On the legislative side of the ballot, half of the eight precincts – in a weird coincidence, they are the first four precincts, 1-4 – have exactly 12 residents running for a dozen three-year seats. A single precinct, number 5, came up short with only ten on the ballot. Surprisingly, precinct 7, which historically had difficulty finding candidates, will have 14 running with five non-incumbents, while precincts 6 and 8 will have 13 seeking 12 seats. Some of the best races will be for several partial-term seats: three will be running for a single-year post in Precinct 1, with two campaigning for the seats in Precincts 6 and 8.

In many ways, it will be the ballot questions that will bring out the voters in April. The outcome of the $8.4 million Prop 2 1/2 override to supplement the capital budget and the town and school operating budgets – Question 1 – will have long-term consequences for town and school services as well as personal finances. There are advocacy committees for yes and no votes. The second question will change the elected board of assessors to an appointed one. That measure passed at the January Special Town Meeting.

In Mike Widmer’s Final Election For Moderator, A Challenger Emerges For The First Time

Photo: Mike Widmer

Mike Widmer will have a challenger – his first ever – in his final campaign to return as Town Moderator.

Filing his paperwork with the Town Clerk’s Office on Feb. 5, former school committee member Michael Crowley will seek to replace one of Belmont’s longest-serving public officials in what Widmer told the Belmontonian will be the last time his name will be on the ballot.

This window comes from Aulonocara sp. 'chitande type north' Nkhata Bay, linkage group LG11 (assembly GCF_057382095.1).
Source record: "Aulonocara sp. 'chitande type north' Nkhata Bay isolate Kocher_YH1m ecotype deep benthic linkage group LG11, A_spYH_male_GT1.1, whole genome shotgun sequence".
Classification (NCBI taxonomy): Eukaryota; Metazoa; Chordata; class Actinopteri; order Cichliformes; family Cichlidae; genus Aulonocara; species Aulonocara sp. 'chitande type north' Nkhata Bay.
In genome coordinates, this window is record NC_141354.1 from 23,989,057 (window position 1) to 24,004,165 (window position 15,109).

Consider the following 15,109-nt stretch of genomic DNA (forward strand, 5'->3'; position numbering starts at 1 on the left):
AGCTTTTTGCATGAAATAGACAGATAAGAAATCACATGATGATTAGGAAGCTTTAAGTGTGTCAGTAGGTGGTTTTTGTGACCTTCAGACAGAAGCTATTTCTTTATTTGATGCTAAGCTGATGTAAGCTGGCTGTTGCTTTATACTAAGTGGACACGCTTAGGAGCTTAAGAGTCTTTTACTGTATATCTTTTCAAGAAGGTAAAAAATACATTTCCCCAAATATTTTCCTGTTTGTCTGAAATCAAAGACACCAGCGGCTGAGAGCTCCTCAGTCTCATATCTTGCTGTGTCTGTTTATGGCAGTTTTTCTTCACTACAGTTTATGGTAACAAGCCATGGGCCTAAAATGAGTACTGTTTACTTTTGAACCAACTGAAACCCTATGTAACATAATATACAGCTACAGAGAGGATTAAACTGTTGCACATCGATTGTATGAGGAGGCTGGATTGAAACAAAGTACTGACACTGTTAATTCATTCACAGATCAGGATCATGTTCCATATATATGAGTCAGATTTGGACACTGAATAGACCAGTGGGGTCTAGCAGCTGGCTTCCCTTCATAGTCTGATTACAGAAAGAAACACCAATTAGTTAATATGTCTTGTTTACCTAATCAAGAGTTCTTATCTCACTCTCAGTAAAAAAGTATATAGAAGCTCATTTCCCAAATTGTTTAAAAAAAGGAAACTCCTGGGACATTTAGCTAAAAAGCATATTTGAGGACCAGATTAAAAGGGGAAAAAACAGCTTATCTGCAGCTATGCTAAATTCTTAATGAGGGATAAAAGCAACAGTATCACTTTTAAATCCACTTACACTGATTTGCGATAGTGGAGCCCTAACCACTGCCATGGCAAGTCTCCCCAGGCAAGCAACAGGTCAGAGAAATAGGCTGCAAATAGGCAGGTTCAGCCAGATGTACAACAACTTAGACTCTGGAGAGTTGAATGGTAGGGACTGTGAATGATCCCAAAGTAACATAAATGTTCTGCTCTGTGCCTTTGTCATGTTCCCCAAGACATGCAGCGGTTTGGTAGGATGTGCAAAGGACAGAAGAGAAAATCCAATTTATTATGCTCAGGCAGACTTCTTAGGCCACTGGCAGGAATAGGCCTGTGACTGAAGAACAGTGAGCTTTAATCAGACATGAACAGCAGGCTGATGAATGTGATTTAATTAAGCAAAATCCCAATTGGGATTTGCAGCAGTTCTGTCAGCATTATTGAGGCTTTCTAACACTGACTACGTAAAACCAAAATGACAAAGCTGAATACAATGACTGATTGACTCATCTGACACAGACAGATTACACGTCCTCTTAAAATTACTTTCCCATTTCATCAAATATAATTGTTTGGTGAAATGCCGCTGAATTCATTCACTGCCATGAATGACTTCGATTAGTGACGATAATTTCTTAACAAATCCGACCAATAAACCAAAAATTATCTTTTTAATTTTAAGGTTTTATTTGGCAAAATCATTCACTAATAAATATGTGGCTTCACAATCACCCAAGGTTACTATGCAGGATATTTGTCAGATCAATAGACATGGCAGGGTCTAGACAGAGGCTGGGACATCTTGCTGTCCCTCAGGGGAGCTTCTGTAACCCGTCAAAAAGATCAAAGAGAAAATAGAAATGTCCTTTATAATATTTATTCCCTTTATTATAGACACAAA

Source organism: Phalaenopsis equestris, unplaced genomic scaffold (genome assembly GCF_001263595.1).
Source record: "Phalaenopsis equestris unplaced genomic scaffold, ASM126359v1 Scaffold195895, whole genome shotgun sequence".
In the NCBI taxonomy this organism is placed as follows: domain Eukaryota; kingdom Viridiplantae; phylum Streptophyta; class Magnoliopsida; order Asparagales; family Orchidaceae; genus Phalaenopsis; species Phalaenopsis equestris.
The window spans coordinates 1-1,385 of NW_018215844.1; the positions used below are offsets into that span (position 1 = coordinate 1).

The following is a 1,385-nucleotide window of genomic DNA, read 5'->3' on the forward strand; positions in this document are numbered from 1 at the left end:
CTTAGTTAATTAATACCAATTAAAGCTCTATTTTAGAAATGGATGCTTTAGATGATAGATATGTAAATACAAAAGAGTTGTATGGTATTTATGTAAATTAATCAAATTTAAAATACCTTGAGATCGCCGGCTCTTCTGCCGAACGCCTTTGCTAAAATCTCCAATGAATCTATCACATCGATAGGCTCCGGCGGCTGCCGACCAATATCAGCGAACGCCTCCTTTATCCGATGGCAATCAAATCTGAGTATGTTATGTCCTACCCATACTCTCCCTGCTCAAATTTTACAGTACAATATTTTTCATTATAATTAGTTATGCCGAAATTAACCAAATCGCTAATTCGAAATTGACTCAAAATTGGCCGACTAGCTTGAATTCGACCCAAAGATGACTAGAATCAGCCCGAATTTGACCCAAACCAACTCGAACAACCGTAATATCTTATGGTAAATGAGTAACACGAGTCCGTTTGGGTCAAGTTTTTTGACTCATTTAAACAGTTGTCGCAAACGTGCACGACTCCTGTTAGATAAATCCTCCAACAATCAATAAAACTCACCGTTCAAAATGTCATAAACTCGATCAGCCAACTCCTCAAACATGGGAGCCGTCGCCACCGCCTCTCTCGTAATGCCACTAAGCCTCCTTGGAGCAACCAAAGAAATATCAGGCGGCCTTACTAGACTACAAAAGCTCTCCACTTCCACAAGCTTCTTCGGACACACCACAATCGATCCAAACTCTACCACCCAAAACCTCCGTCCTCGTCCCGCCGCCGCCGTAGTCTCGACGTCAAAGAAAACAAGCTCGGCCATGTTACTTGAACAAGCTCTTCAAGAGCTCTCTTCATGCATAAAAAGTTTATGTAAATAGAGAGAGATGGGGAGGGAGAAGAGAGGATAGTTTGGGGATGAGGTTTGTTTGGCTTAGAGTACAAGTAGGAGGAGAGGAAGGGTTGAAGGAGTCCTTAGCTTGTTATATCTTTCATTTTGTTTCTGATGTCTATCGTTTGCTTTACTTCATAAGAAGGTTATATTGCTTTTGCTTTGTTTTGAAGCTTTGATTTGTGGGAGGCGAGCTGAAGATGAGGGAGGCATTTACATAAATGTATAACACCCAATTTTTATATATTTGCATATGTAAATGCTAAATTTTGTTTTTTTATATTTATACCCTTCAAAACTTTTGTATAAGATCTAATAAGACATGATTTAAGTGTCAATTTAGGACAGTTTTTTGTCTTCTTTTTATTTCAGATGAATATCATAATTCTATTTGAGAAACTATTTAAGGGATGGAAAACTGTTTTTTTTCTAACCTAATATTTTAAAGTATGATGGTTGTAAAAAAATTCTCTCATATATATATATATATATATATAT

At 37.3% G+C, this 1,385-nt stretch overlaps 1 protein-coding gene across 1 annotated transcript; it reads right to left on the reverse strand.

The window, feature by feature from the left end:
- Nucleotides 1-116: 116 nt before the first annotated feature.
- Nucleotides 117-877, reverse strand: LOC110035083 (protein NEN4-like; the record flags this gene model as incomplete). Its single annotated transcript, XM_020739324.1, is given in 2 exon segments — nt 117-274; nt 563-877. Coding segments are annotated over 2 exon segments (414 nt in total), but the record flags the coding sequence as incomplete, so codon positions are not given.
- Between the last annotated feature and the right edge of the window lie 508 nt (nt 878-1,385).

First elected to the one-year term in 2008 when he ran to fill the open seat previously held by Henry Hall, Widmer has been unopposed in 15 subsequent town elections. Before his current post, Widmer has been a member of the Warrant Committee from 1993 until 2008 – three years as chair – and a Town Meeting Member since 1981.

Crowley was a school committee member for four years, eight years on Town Meeting, and six years on the Warrant Committee. He also served on the Long Term Capital Planning Committee, which drafted the recommendation to form the Comprehensive Capital Budget Committee.

Mike Crowley (courtesy photo)

One of the best descriptions of Town Moderator’s functions is by Town Meeting Member Paul Roberts in his “Blogging Belmont” preview of the 2023 town election.

“In addition to presiding over the annual Town Meeting, the Moderator plays a critical role in setting the agenda for Town Meeting – working with the Town’s various committees and professional staff, residents and Town counsel to set the warrant.”

“In Belmont, the Moderator also has substantial appointment powers. They appoint all members of the Warrant Committee – the Town’s main financial oversight committee – as well as three members of the seven person Capital Budget Committee, a majority of the Bylaw Review Committee and members of the Permanent Building Advisory Committee. The Moderator is also tasked with appointing members to special purpose committees, such as [building committees].”

Once Again, (Special) Town Meeting Will Be A Virtual Affair